If there’s a mountain that can be considered as the Philippines’ most popular, Mount Makiling wins by default.
This mountain with its peak towering 1,090 meters above sea level and located about 70 kilometers south of Manila is the first that most city dwellers see when they travel south from the National Capital Region (Metro Manila). For those going on a first trip to Los Banos in Laguna, it is the majestic Makiling that greets every visitor to the south with its lovely silhouette that looks like a woman on a recline (thus the term ‘maquiling’).
Makiling now is home to almost a million people, enjoying the abundance of its waters and soil to nourish a fast-growing community. It is home to one of the biggest universities in the Philippines and several of Asia’s biggest research institutes. It is also one of the oldest national parks in the Philippines, and continues to preserve and to propagate our endemic species.
In 1909, the University of the Philippines College of Agriculture was established at the foot of Mount Makiling by the American colonial government to promote agricultural education and research in the Philippines. In 1933, the Makiling Forest Reserve was made into a National Park under the care of Bureau of Forestry. In 1960, the administration of Makiling National Park was transferred to the University of the Philippines for forestry education and research purposes of the College of Forestry.
At present, the University of the Philippines Los Banos (UPLB) is the designated caretaker of the 4,347-hectare Makiling Forest Reserve. The reserve is home to diverse flora and fauna. The forest serves as the laboratory to students and researchers. It is also open to nature lovers, adventure seekers and conservationists.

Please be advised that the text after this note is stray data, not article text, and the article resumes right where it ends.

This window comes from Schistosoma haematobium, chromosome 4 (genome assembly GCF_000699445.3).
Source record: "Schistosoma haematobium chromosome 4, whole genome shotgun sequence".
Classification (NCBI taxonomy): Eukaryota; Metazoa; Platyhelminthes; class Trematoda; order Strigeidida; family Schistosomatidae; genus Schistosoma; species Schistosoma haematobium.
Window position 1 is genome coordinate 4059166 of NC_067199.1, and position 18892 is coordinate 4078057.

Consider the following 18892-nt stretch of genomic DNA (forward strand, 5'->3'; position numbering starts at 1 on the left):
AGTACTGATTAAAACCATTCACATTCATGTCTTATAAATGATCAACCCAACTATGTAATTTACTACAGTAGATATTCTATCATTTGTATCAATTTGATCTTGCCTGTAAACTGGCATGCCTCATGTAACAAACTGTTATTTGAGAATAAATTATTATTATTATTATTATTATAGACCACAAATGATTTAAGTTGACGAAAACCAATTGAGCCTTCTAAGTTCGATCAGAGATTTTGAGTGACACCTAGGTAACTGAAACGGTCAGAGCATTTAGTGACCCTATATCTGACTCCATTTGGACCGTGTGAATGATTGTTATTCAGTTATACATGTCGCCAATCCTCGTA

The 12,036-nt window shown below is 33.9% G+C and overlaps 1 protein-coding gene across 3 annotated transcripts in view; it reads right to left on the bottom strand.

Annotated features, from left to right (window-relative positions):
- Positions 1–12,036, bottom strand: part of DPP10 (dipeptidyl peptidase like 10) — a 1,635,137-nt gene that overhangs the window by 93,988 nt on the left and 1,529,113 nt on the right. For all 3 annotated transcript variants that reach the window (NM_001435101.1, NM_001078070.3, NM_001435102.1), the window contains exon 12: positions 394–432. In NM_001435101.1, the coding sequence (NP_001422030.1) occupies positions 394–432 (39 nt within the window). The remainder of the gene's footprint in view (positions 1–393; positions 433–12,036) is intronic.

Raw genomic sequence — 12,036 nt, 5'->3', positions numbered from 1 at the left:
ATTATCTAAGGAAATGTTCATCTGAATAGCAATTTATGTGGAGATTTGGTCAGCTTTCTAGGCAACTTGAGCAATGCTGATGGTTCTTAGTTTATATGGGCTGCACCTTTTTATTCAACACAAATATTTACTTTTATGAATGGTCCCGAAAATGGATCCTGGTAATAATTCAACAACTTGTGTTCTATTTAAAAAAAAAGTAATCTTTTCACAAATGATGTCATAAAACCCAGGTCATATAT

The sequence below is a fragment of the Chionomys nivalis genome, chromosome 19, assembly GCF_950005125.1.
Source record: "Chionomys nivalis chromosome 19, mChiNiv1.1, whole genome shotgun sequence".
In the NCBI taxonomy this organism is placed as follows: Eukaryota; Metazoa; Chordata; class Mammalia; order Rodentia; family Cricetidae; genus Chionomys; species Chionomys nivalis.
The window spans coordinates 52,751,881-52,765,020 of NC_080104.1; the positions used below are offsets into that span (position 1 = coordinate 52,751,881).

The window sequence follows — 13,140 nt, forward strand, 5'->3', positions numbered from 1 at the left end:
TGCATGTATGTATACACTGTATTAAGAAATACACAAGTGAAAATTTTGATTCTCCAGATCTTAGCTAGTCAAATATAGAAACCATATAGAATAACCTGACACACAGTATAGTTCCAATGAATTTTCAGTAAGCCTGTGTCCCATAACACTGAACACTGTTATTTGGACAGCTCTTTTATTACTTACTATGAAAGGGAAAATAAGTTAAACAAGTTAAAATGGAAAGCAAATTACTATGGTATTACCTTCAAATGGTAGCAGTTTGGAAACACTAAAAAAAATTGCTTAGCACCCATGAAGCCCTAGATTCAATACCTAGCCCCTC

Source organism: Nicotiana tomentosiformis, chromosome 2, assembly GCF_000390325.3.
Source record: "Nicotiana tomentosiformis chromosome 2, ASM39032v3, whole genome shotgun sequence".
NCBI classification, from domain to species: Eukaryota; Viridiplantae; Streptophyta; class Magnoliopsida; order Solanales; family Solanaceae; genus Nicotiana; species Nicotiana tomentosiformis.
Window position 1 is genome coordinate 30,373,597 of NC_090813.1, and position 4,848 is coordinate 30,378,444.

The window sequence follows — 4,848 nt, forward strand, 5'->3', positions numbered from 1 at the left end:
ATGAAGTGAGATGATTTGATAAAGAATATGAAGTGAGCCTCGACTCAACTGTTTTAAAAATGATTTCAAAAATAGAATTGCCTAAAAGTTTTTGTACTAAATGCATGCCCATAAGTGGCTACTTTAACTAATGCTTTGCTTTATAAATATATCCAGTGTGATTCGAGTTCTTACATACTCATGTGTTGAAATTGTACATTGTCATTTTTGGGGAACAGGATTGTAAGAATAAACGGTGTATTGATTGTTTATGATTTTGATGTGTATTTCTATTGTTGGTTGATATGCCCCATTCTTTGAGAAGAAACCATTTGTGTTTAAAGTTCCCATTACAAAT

How to get there
Being under the jurisdiction of UPLB, the only way to go to Mt. Makiling is to enter the gates of the university.
Commuting to UPLB is easy. Take any bus in Buendia in Makati City or Cubao in Quezon City going south to Santa Cruz, Laguna. Alight at Los Banos crossing, often referred to as Los Banos Jollibee. Fare is around P120 and travel time about two hours. From across Jollibee, there’s a terminal for jeepneys going to UPLB. These jeepneys go around the campus of UPLB, all the way to the College of Forestry. For those destinations outside the regular jeepney route, the only way to go there is to walk.
For those driving to Mount Makiling, take the south highway via SLEX then exit from Calamba, also in Laguna. From Calamba, continue drive to the national highway all the way to the next town of Los Banos. The main entrance is 1.3 kilometers from the Jollibee junction. UPLB security now requires visitors to deposit their driver’s license at the entrance. There are two other entrances to UPLB – thru the Magnetic Road and the side road near International Rice Research Institute – but only for those with UPLB stickers.
What to do, what to see
Mount Makiling’s peak can be climbed in a day. Although there are several designated campsites for those who prefer to stay overnight, it is not advisable because of limited water source and presence of “limatiks” (forest leech) at higher elevations.